The major issue in the Corrections area is how the state will respond to court orders to reduce the prison population which has been ongoing since 1995. On February 9, 2009, a three-judge panel of the 9th United States District Court of Appeals ruled that “overcrowding in California prisons is indeed the root cause of health care inadequacy so severe it all amounts to unconstitutional cruel and unusual punishment. The evidence is compelling that there is no relief other than a prisoner release order that will remedy the unconstitutional prison conditions.” The ruling was tentative to allow all parties to come up with a plan to set free 37,000 to 58,000 California prisoners in the next two to three years. On August 4th, the same panel made a final ruling on the issue. They ordered that the state reduce the prison population to 40,000 within two years to correct what the panel called “woefully and constitutionally inadequate health care.” In total number, the order reduces the population from 180,000 inmates to 110,000. The court gave the state 45 days to come up with a plan for the reduction. The court said overcrowding is itself “criminogenic” increasing the likelihood of repeat crimes by former inmates returned to communities. Both the Governor and the Attorney General immediately appealed the ruling to the United States Supreme Court. During the budget negotiations between the Legislature and the Governor in July, language was adopted to provide cuts in the Department of Corrections and Rehabilitation (CDCR) of $1.2 million and an agreement between the leadership with specific language where the cuts would come from so that a certain number of prisoners could be released. On August 20th, the Senate passed AB 14XXX (Arambula) which would have provided the necessary cuts for CDCR in the attempt to meet the court’s ruling. It passed by a vote of 23-15, but the Assembly would not concur because it would have established a sentencing commission which became controversial. On September 11th, the United States Supreme Court rejected the state’s request to delay a district court’s order requiring officials to produce a prison reduction plan by September 18th. In denying the request, the Supreme Court noted that the state would not have to implement any measurers to reduce overcrowding until its appeal to the United States Supreme Court has been decided. On the same day, a compromise Corrections reduction plan, SB 18XXX (Ducheny), was sent to the Governor which he signed into law on October 10th. The final corrections legislation provided $1 billion in cuts which has the affect of reducing the prison population by approximately 16,000 inmates through a variety of steps whereas AB 14XXX would have reduced the population by 27,000. Among the provisions was a change in parole supervision that is to focus on only the most violent offenders, giving parole agents fewer cases but concentrating their efforts on the most dangerous ones. Nonviolent parolees who are considered a lower risk will no longer be subject to having their parole revoked and being sent back to prison. It also expands the availability of good time credits for inmates participating in rehabilitation programs and changes some property crimes from felonies to misdemeanors.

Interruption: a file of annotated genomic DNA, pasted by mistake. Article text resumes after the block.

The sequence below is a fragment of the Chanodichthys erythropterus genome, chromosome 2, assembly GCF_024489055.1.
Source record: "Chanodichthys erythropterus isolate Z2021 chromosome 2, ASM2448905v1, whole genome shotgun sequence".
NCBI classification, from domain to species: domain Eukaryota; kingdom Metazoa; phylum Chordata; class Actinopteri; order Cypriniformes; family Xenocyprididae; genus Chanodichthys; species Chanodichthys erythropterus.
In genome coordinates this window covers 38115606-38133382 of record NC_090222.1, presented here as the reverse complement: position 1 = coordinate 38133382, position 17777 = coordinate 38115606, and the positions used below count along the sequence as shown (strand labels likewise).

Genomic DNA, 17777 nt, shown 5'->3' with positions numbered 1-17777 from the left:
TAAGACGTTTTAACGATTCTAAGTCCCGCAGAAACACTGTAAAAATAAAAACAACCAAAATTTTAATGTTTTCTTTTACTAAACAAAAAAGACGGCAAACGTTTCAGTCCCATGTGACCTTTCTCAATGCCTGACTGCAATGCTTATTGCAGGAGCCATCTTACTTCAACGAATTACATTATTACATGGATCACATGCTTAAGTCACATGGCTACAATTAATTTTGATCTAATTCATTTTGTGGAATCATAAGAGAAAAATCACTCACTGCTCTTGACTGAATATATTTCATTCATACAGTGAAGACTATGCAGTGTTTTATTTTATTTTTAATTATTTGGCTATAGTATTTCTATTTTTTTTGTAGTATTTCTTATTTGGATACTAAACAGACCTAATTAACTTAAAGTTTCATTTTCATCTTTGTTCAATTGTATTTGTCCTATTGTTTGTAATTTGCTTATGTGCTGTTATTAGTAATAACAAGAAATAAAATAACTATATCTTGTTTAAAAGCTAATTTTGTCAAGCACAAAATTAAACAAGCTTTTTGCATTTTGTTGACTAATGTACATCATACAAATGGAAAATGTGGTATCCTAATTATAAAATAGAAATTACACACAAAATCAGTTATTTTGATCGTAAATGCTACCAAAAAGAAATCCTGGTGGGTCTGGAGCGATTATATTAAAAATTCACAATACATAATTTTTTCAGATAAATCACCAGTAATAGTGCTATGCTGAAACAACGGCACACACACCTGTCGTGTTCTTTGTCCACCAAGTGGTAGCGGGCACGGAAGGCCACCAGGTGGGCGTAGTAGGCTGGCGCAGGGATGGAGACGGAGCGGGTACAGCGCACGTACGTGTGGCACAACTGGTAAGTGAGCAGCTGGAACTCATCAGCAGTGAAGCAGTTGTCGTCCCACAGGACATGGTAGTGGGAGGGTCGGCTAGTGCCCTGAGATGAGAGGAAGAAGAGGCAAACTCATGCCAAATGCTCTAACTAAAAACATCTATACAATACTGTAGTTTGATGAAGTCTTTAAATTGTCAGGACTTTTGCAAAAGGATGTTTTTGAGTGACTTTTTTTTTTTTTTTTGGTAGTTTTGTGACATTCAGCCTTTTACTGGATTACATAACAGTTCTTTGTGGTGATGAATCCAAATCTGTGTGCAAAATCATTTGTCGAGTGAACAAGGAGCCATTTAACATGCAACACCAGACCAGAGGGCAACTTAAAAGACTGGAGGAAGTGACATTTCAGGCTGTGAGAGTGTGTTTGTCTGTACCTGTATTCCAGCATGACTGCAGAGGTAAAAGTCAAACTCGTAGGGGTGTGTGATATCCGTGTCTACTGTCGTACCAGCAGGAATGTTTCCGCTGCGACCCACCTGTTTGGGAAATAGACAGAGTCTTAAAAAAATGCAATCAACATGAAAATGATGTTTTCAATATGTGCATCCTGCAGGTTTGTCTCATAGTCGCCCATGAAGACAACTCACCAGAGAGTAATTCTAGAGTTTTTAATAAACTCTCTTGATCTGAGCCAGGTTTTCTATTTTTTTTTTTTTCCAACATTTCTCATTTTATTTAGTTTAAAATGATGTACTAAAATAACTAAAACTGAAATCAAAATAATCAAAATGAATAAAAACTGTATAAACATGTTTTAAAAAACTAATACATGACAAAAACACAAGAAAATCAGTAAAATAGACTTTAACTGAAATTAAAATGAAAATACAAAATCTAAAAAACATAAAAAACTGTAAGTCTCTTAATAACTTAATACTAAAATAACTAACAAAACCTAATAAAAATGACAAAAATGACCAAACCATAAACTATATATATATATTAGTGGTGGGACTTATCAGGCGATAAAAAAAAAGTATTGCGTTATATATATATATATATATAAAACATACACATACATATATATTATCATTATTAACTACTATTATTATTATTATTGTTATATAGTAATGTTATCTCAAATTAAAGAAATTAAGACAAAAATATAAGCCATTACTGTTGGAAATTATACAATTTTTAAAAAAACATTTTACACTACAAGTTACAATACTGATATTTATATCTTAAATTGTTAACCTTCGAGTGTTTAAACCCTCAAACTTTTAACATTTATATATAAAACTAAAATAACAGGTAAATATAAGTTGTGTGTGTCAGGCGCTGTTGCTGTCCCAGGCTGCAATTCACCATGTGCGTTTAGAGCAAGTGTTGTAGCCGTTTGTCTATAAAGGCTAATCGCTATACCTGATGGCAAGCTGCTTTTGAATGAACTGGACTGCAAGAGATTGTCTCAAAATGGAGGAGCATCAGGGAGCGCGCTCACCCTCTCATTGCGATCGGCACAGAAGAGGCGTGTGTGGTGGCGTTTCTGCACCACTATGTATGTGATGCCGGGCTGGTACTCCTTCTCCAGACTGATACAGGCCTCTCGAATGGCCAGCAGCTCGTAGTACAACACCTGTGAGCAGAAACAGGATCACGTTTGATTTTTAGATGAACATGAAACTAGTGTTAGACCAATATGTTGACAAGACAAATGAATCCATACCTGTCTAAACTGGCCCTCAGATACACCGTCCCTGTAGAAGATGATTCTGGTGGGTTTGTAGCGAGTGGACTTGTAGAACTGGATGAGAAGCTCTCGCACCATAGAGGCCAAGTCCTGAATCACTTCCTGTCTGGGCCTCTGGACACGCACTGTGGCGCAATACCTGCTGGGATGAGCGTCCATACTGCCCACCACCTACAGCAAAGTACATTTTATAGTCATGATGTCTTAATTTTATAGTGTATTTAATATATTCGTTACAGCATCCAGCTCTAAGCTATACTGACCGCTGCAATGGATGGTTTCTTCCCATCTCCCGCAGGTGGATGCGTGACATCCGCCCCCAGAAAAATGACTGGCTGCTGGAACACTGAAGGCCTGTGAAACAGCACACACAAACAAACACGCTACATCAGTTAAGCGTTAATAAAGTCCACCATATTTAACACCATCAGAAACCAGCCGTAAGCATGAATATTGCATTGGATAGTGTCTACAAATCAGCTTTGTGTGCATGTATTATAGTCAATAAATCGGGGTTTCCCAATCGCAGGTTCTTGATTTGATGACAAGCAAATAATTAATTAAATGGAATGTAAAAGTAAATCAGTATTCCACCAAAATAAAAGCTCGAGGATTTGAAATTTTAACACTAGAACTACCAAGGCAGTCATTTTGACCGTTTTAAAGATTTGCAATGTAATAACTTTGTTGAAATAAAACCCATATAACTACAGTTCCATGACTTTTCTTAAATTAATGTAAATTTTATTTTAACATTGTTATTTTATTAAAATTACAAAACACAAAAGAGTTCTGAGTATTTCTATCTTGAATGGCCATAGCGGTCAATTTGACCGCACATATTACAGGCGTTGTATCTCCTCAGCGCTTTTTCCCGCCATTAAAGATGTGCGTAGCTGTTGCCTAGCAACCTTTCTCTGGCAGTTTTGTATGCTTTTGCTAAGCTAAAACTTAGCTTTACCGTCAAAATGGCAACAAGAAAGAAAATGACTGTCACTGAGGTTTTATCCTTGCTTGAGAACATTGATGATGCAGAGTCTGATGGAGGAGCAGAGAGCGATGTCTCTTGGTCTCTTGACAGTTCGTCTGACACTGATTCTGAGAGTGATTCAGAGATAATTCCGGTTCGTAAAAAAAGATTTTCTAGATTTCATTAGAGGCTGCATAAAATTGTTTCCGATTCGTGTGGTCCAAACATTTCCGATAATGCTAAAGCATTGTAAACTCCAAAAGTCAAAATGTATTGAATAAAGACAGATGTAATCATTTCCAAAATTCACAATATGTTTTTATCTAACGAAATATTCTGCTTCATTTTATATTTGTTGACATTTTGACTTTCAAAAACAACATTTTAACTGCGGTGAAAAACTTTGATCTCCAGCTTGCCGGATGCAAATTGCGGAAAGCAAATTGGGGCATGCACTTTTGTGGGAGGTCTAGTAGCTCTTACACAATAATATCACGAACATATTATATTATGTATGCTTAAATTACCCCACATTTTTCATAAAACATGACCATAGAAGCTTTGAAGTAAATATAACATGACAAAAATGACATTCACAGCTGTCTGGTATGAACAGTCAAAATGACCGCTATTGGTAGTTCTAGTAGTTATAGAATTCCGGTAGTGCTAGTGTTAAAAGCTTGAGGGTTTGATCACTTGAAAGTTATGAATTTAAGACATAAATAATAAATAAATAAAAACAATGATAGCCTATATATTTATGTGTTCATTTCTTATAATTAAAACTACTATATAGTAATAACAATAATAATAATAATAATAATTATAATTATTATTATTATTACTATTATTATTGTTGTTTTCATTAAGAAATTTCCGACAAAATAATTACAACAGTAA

On September 18th, the CDCR filed a comprehensive plan with the federal three-judge panel that reforms the prison system over several years. The plan combines previous reform efforts done administratively by CDCR and the SB 18XXX reforms with construction of prison beds, and significant out-of-state transfers. CDCR indicates these reforms and construction reforms will result in a reduction of the prison overcrowding from the current 190% to 155% over the next three years and 148% over six years. CDCR plans to have more legislative reforms which could drop the rate to 132% over the six-year period, exceeding the panel’s order. CDCR has implemented or plans to implement measures directly available to it through the Administration’s executive powers including (1) developing and deploying the Parole Violation Decision Making Instrument statewide, (2) maximizing the use of the currently authorized California Out-of-State Correctional Facility Program, (3) considering eligible undocumented inmates for commutation and deportation, (4) discharging from parole illegal aliens who have been deported by the federal government, and (5) utilizing electronic monitoring systems, such as global positioning systems (GPS), for eligible parole violators as an alternative to incarceration.